Op-Med is a collection of original articles contributed by Doximity members.
The transition from the second year of medical school to the third year (or, for those with a less classical curricula organization, the transition from pre-clerkship to the wards and patient care) is one of the starkest transitions in all of medical education. With Step 1 and the long hours of lectures and reading behind them, students begin the journey into clinical medicine, which, for most, is the reason they first decided to become a physician.
Although there is still plenty of “book knowledge“ to be learned, students will find most of their learning occurring in the clinical context. This can be every bit as demanding and time-consuming as the first two years, but the opportunity to care for patients frequently offsets the time spent purely studying. With this newfound chance to interact with real people, and with less total time spent reading than the first two years, medical students may be looking forward to opportunities to read something that’s not a textbook for the first time in a while. Not only can this be a good break from the clinical work, but can additionally serve to illuminate clinical information with the students trying to process. So below is my list of the best “non-required” reading for medical student clerkships:
Surgery: Better, Atul Gawande
Gawande, who has been writing essays for such esteemed publications as The New Yorker for the past two decades, has published four books, all of them worthwhile for all doctors. For students on surgery or those interested in surgery, however, his books are a must-read. He has an unassuming writing style which is both extremely readable and amazingly descriptive, and he makes incredible observations about the way medicine works in the 21st century. This book reads as a series of related essays, making it a great choice for a student who might only have a few hours of daylight each day in which they aren’t at the hospital.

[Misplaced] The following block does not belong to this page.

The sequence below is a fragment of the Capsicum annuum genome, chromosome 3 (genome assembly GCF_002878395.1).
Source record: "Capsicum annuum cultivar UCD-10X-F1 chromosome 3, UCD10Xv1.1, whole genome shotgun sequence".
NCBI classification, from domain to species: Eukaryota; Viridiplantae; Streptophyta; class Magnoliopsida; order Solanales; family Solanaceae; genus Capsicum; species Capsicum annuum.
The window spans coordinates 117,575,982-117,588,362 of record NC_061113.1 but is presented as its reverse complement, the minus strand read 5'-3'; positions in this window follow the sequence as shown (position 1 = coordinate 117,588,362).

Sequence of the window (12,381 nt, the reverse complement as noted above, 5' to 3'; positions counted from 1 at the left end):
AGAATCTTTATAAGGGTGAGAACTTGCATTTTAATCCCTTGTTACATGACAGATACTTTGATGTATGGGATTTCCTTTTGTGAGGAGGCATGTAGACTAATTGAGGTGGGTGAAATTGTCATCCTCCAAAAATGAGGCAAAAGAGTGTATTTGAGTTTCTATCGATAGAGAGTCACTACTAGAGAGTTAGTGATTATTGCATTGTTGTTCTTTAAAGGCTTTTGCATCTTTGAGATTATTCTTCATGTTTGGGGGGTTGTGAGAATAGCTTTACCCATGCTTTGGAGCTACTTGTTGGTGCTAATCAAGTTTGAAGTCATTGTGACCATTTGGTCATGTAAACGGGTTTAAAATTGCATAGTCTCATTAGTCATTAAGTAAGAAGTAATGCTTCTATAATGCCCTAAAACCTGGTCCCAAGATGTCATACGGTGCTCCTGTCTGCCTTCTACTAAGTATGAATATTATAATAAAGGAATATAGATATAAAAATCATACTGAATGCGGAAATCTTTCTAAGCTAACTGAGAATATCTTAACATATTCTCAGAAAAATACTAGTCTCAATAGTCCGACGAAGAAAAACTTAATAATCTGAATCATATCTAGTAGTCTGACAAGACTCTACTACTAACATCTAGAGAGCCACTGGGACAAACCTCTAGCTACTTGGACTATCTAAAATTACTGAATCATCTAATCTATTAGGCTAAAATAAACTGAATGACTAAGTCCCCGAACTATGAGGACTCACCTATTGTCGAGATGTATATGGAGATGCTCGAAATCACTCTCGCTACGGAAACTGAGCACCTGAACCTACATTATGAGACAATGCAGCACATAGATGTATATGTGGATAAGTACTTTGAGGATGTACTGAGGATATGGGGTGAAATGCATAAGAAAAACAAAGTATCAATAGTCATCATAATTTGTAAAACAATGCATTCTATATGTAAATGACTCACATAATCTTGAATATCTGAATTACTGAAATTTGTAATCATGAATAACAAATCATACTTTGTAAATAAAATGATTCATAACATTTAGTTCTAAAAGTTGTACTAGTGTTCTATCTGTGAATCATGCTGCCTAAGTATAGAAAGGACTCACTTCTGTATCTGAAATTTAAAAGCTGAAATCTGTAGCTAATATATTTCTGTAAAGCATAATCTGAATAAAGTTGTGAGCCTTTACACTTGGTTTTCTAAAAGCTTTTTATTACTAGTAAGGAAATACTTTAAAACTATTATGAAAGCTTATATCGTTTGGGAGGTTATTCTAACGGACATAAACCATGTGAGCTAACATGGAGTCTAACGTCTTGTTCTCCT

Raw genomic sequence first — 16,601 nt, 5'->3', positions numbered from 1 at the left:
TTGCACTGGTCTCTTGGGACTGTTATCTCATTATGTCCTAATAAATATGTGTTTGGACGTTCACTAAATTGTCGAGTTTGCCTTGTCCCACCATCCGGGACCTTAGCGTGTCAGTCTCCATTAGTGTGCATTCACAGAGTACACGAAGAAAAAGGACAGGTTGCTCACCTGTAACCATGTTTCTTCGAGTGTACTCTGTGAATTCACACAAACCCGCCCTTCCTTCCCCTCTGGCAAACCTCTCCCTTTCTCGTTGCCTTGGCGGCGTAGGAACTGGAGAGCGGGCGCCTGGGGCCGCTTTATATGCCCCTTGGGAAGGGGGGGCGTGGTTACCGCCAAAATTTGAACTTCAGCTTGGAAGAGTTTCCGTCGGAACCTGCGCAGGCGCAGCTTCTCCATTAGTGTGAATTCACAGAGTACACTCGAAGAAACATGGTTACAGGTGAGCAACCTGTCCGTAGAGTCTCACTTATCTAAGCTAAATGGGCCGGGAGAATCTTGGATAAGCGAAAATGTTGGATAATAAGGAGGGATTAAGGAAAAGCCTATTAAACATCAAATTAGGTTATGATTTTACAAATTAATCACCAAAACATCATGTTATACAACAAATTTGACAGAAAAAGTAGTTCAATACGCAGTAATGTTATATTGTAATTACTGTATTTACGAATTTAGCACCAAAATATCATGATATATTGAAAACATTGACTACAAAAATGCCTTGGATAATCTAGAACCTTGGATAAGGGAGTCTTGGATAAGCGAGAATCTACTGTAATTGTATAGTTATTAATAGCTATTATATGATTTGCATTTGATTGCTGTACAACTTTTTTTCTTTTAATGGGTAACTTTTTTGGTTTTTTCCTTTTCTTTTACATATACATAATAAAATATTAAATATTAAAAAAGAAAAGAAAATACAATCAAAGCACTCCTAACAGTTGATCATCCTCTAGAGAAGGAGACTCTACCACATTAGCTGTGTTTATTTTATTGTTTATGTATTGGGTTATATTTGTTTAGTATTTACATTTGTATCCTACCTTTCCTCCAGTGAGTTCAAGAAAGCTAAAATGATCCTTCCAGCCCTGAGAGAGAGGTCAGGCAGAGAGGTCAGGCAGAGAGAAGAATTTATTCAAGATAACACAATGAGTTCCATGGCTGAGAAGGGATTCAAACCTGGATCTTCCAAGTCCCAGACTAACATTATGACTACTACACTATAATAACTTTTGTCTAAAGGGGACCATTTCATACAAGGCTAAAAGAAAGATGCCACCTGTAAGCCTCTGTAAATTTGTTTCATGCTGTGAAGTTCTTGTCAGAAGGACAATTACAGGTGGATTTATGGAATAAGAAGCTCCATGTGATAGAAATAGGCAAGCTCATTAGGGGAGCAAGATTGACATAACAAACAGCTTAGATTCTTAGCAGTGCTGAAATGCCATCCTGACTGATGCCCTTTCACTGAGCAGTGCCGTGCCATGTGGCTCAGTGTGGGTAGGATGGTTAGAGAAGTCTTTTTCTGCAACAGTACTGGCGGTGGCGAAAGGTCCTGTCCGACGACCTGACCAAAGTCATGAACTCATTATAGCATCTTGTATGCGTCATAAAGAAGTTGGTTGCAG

Family Medicine: Every Patient Tells a Story, Lisa Sanders
Primary care, especially outpatient family medicine, is perhaps more burdened by administrative issues (billing, insurance hassles, compressed appointment time, documentation) than any other specialty. To fight that, and return to the heart of what good medicine is about, Lisa Sanders writes about the power of listening and trying to solve the problems presented by patients. This challenge is what drew so many doctors to medicine, and for students who may feel overwhelmed by the fast-paced family medicine offices, a welcome reminder to listen carefully to one’s patients.
OB/GYN: The Doctor Stories, William Carlos Williams
Although Dr. Williams is known in many circles as a poet, his stories here illuminate some of the highlights of his long medical career. Williams was a true generalist, working at times as an internist, a pediatrician, and an obstetrician, and these stories cover the breadth of his medical enterprises. The obstetric stories in this collection, though, are some of the most fascinating and interesting, and they show a different side of medicine we often get to see today; yet the insights remain timeless for those involved in the care of patients.
Pediatrics: The Moral Life of Children, Robert Coles